Donald Trump was asked
by a reporter to define conservatism. The most he could offer was "I think it’s a person that doesn’t want to take risks..a person that wants to conserve."
But nor could the readers at Breitbart
do much better. Most commonly they defined conservatism by offering up some version of classical liberalism: individual liberty, constrained federal government, free enterprise.
I left a comment of my own:
Conservatism is not really about not wanting to take risks. It is wanting to conserve the things that are undermined by a liberal ideology. Liberalism begins with the idea that there is nothing of meaning or value existing as part of reality outside the individual. Therefore, what matters is the individual self-defining or self-determining his own meaning and value (the meaning is in the act of choosing, the "agency", rather than in what is actually chosen). Morality in this view is accepting the right of others to do the same thing (hence the moral focus on tolerance, non-discrimination, etc.) For liberals, things that are predetermined, and can't be self-determined, limit human freedom and should be made not to matter. This includes what liberals call "gender" (the social expression of our biological sex) and race/ethny.
Conservatives seek to connect man to the things of meaning and value that transcend him (the goodness of which exist objectively independent of his will). These include aspects of character and virtue; manhood and womanhood; family (including the fulfilment of offices such as fatherhood/motherhood/husband/wife); nature (man's connection to); nation (love of and loyalty toward); a moral code; a church tradition; art and culture that inspires men toward the higher things; and a continuity between generations past, present and future.
I thought afterwards that there was another angle to all this. If you don't believe that there is anything there, only what you put there, then this explains the longstanding liberal tendency to begin with the blank slate individual.
In other words, liberals like to assume as a model that we begin with nothing and then we make of ourselves something according to our own free will and choices. It is a model which works at two levels. At the individual level it is the model of the self-made man. It is assumed that we make something of ourselves at a public level through our careers, or perhaps through sporting or artistic achievements.
This helps to explain why liberals are so morally focused on the idea of equal opportunity in terms of careers, sports and the arts, even at the extreme level of wanting women to be able to advance in the career of a combat soldier. A conservative would be more focused on the transgressive nature of such a step, of its disruption to a healthy relationship between the masculine and feminine, of it not being a fulfilment of womanhood. But these things are simply not "there" for a liberal mind, they are false social constructs without value; what the liberal mind perceives is the chance for a woman to make herself according to her choices, it is this freedom that brings meaning.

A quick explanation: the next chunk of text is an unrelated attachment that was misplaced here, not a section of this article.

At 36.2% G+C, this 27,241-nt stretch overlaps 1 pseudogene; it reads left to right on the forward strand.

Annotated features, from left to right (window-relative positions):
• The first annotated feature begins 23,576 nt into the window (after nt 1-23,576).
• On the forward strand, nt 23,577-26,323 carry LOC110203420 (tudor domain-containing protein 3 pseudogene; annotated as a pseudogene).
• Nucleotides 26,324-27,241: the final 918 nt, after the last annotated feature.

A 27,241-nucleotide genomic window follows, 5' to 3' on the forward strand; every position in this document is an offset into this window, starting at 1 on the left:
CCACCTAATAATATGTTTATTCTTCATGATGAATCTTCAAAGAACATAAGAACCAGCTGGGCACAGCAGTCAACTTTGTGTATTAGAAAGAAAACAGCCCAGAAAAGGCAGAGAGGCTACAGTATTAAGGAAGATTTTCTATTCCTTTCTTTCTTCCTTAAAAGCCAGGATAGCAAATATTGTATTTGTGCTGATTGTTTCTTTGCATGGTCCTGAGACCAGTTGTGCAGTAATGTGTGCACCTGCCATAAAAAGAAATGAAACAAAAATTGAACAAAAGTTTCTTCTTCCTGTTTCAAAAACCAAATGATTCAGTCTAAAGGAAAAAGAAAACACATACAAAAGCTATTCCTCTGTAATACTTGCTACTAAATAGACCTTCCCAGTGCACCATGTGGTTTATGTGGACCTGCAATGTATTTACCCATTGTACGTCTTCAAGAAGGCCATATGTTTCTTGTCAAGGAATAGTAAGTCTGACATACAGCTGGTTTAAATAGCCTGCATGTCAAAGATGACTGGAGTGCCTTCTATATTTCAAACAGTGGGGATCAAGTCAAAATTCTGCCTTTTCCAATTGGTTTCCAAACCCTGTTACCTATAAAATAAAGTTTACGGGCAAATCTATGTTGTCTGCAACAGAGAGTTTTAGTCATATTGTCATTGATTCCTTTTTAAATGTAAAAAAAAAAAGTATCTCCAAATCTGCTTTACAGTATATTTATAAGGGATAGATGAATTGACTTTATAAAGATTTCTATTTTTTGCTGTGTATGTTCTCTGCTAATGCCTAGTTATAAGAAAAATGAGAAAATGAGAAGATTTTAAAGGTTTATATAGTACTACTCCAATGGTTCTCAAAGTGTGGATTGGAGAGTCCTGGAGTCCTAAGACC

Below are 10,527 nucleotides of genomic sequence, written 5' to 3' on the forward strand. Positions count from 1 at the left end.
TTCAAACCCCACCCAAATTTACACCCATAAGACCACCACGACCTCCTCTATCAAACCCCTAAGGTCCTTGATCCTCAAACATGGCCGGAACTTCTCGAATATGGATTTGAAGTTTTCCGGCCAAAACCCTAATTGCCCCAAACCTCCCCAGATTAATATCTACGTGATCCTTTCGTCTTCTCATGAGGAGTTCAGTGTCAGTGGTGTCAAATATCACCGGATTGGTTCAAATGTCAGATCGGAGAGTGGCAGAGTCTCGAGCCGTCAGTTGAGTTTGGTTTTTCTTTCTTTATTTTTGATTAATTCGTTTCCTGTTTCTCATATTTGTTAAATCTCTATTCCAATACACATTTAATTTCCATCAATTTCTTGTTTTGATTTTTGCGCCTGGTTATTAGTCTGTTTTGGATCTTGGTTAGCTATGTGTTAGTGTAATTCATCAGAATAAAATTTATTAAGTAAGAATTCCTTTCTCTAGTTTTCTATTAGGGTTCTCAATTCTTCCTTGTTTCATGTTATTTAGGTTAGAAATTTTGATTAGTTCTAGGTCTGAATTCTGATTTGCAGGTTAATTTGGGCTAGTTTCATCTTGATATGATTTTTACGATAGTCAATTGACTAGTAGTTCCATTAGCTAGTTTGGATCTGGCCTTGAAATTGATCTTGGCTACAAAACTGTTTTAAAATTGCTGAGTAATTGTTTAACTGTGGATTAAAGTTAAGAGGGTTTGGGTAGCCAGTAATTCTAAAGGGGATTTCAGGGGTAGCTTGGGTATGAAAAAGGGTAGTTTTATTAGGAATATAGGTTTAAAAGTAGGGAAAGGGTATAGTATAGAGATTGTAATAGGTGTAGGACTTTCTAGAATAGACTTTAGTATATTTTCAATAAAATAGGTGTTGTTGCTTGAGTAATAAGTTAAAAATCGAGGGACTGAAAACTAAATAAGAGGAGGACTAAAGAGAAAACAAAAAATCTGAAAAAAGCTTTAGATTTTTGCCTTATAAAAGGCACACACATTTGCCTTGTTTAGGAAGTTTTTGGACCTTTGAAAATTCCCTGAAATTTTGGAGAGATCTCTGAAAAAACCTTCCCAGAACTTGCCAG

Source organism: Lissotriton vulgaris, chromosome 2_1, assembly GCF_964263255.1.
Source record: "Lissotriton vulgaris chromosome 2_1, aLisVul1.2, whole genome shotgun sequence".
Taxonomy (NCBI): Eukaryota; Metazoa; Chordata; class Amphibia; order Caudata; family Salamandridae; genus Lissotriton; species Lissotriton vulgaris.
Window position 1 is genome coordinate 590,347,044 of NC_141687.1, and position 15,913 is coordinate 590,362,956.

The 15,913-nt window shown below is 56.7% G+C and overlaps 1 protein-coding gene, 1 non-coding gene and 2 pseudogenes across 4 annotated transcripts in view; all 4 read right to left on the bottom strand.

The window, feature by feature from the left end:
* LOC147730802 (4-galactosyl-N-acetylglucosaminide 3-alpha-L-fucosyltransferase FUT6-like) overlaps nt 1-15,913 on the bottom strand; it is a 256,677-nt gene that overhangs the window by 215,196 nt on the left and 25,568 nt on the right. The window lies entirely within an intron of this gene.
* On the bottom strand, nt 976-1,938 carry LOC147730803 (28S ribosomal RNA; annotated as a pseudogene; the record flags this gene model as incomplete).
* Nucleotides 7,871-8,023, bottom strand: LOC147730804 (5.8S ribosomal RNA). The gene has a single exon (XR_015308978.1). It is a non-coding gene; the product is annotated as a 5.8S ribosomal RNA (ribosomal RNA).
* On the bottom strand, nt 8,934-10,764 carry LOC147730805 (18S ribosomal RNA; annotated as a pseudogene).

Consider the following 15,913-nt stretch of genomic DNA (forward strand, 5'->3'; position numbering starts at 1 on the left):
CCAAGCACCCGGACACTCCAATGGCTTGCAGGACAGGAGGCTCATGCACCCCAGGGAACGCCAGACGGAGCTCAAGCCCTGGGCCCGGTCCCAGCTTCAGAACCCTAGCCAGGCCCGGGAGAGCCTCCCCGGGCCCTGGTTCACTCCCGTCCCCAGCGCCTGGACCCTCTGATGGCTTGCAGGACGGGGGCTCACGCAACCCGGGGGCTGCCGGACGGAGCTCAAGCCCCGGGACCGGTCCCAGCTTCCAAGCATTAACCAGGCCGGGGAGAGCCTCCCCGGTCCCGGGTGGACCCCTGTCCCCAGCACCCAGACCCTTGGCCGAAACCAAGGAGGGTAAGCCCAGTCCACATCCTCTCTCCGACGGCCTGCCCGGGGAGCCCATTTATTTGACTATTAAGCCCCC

(Remember, too, that if you think of people as essentially "choice makers" then the fact of being a woman is hardly relevant - the category itself won't seem that significant in human life, except as a potential factor in having an unequal chance to be self-made. A liberal won't think in terms of "man" and "woman" the way that conservatives do.)
It should be said that this focus on being self-made does potentially give a kind of dynamism to liberal individuals. They won't be content until they have made it professionally in some respect. Conservatives get a sense of meaning from other things, and this can potentially make us less socially ambitious and therefore leave us in a weaker position to influence society. It's something within the conservative mind we might have to acknowledge and overcome.
Even certain aspects of popular culture, such as tattoos, might be linked to liberal assumptions about the human person. If there is nothing meaningful given to us, but only what we ourselves make of ourselves, then perhaps the human body in its natural state isn't meaningful, but is merely a blank canvas, upon which we then make meaning, perhaps by drawing or writing things that express something about our lives or aspirations or personalities. Hence tattoos. It's different, though, if you think that our bodies already, in their given state, have a depth of meaning and express something deeply significant about who we are - if this is your starting point then tattoos can potentially be visually distracting - the surface meaning of the tattoo can distract from the more profound meaning of the body in its natural state.
The idea of things being a blank slate and being given meaning when the human will acts upon them also works at the level of society and the environment. It's noticeable, for instance, that political leaders are judged in a liberal society not for being good stewards or custodians of a certain valued tradition, but for having made changes - preferably changes along liberal lines ("reforms") but if not that, then any kind of changes. Perhaps part of the explanation for this is that liberals see the idea of people acting upon society and the environment as a good in itself - as being a meaning-making virtue.
Again, this does give liberal societies a certain kind of dynamism, even if it sometimes produces ugliness and excess. It makes for motion. The overall logic of liberal societies is ultimately a self-destructive one, but we should acknowledge and seek to match in our own way the dynamic aspect.